Tearing Down Confederate Statues Is a Powerful Symbolic Act - But It Leaves Structural Racism Intact
When protesters tore down the “Silent Sam” Confederate statue at the University of North Carolina Chapel Hill on Aug. 20, it wasn’t just destruction of state property - a crime for which the protesters are now being investigated.
Rather, the protesters knocked a powerful symbol of white supremacy from its pedestal - both literally and figuratively. Silent Sam, after all, was meant to pay tribute to those who wanted to maintain slavery.
With the backing of the state, Silent Sam has stood proudly and defiantly at UNC Chapel Hill since 1913. Now the statue has become one of many in dozens of cities and municipalities where monuments of Confederate soldiers and generals have been removed – mostly with official sanction.
But what, if anything, will this latest removal of a Confederate statue accomplish?
While the removal of Silent Sam was a joyous moment for protesters who had long requested that the university acknowledge that the statue was a divisive symbol of white supremacy – for the opposing side, it was an example of what they call the intolerance of the left, particularly among those who oppose the views and policies of President Trump.
Slavery at root of divide
This divide has deep historical roots. Silent Sam and the other 700-plus Confederate statues still standing in the U.S. represent a legacy of slavery and the structural racism that followed.
My book, “The Weeping Time: Memory and the Largest Slave Auction in American History,” documented one important aspect of antebellum slavery. The harsh and devastating reality of slave auctions meant that profit mattered more than people. My book is one of many new books that seek to remind a forgetful public of America’s original sin.
Beginning first in Virginia in 1662, with the other colonies and states following suit, officials enacted laws to specify that slave status followed the condition of the mother. This continued right up to the eve of the Civil War in 1861 where the enslaved were still bought and sold on the open market. And so, until the signing of the Emancipation Proclamation by Abraham Lincoln in 1863, to be black in America was synonymous with a separate and unequal status.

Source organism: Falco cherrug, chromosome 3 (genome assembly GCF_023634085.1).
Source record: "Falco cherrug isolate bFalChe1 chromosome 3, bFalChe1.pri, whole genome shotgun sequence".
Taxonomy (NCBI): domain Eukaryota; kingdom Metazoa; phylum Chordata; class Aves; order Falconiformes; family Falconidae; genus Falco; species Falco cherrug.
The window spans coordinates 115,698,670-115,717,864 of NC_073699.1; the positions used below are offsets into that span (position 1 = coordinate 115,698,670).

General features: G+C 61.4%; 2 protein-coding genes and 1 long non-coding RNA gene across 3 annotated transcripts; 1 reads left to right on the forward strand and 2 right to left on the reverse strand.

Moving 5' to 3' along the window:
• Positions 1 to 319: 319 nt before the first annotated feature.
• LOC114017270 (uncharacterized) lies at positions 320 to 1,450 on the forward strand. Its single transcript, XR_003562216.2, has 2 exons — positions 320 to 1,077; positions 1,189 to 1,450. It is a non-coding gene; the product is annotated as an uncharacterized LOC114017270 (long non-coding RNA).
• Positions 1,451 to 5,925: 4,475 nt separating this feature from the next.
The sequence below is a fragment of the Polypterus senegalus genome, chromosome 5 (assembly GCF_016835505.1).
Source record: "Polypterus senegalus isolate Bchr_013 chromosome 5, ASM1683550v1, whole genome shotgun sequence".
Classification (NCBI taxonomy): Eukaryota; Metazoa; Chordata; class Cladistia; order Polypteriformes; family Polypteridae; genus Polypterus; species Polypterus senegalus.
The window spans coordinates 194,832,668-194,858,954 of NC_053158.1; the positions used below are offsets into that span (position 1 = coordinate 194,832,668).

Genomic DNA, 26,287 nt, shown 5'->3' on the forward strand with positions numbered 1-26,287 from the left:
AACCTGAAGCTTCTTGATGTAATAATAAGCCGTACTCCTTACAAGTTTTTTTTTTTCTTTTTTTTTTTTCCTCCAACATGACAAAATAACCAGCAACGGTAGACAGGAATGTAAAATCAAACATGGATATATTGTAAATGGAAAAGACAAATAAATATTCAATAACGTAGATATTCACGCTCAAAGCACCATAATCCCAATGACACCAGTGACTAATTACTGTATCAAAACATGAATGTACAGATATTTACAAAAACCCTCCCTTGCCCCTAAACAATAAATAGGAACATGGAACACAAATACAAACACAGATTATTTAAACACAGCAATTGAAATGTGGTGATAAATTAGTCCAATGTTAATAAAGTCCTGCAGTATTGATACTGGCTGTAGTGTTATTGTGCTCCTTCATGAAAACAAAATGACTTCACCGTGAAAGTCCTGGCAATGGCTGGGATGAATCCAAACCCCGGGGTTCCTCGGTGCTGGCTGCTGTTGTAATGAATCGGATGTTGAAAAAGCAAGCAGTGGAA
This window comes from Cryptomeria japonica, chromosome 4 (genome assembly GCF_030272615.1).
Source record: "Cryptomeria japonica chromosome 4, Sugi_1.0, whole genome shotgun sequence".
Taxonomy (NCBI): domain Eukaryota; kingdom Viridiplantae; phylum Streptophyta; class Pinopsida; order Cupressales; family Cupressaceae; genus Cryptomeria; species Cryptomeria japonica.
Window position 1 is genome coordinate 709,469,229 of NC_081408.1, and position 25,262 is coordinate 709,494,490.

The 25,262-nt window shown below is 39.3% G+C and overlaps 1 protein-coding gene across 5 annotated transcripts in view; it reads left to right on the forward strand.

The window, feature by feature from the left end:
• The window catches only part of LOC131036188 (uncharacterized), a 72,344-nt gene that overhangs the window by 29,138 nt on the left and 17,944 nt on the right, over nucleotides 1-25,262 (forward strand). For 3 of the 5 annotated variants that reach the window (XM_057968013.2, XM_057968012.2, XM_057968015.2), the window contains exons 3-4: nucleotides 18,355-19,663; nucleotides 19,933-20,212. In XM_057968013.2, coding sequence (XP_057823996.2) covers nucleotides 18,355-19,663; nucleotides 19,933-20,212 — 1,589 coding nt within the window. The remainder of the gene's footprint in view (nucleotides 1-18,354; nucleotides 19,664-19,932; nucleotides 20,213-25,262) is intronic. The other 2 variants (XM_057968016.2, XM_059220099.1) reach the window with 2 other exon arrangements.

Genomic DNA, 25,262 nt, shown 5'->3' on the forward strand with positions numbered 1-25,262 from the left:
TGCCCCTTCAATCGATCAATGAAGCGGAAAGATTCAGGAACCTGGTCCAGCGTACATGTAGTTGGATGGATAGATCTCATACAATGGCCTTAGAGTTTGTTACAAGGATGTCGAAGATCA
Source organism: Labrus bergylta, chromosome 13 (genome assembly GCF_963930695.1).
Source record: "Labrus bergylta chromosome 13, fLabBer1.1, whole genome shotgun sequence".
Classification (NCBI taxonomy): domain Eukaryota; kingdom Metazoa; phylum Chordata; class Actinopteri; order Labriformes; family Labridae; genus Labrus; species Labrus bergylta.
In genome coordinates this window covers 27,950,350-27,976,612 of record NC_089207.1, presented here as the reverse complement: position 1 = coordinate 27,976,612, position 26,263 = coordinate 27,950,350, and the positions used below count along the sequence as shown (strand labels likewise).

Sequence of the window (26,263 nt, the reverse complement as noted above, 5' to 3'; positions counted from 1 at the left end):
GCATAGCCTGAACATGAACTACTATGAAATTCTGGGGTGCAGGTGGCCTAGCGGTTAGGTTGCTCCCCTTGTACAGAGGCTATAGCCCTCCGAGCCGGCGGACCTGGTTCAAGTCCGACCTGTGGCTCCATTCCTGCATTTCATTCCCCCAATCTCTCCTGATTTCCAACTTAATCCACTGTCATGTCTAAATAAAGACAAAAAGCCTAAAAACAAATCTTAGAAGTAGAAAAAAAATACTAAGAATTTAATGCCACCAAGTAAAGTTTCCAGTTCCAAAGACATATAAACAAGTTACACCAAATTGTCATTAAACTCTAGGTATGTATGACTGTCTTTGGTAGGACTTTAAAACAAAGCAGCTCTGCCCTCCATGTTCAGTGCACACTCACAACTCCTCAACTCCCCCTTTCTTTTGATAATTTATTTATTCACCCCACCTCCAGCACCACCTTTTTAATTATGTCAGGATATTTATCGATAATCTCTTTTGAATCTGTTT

The American Civil War was fought to settle the question as to whether blacks should continue to be separate and unequal or whether the United States of America would finally be united – united in its commitment to the notion of justice and equality put forth in the Declaration of the Independence.
The simple fact is that the North won the war, and in winning it, the North preserved the union. The Confederate statues, therefore, represent a step backwards – a symbol of what the United States once was – not what it is now.
Averting a civil war over statues
Today, the nation is experiencing what some call a civil war over statues. The only way to avert this new civil war – in some ways a symbolic one over the outcome of the original Civil War - is to have dialogue. And after dialogue, actions must follow. It could be that protesters who toppled Silent Sam acted out of a sense that dialogue had reached a standstill after years of debate.
Communities may decide to take the statues down or replace them with monuments that honor abolitionists like Harriet Tubman, Frederick Douglass, William H. Seward or Thaddeus Stephens. They may also choose to keep the Confederate statues intact with a plaque that gives a more balanced view of the causes of the war. In this way, they would be used as a tool to teach about the Civil War – one of the bloodiest chapters in American history and one that none of us should want to repeat.
Tearing down Confederate statues may actually do little to further the goal of ending the legacy of slavery. It will not bring about systemic change or end notions of white supremacy or eradicate structural racism.
The more difficult work when it comes to dismantling the legacy of slavery involves ending some of slavery’s byproducts, such as mass incarceration of black and brown bodies and systemic educational inequities for children of color. The hope is that those protesters will channel their zeal and apply it to these thorny and persistent problems. There is no easy fix. But if and when that fix does come, 100 years from now, America will be remembered not only for its technological advances – such as its computers, its robots or its driverless cars - but for its commitment to human rights.
Anne C. Bailey, Professor of History, Binghamton University, State University of New York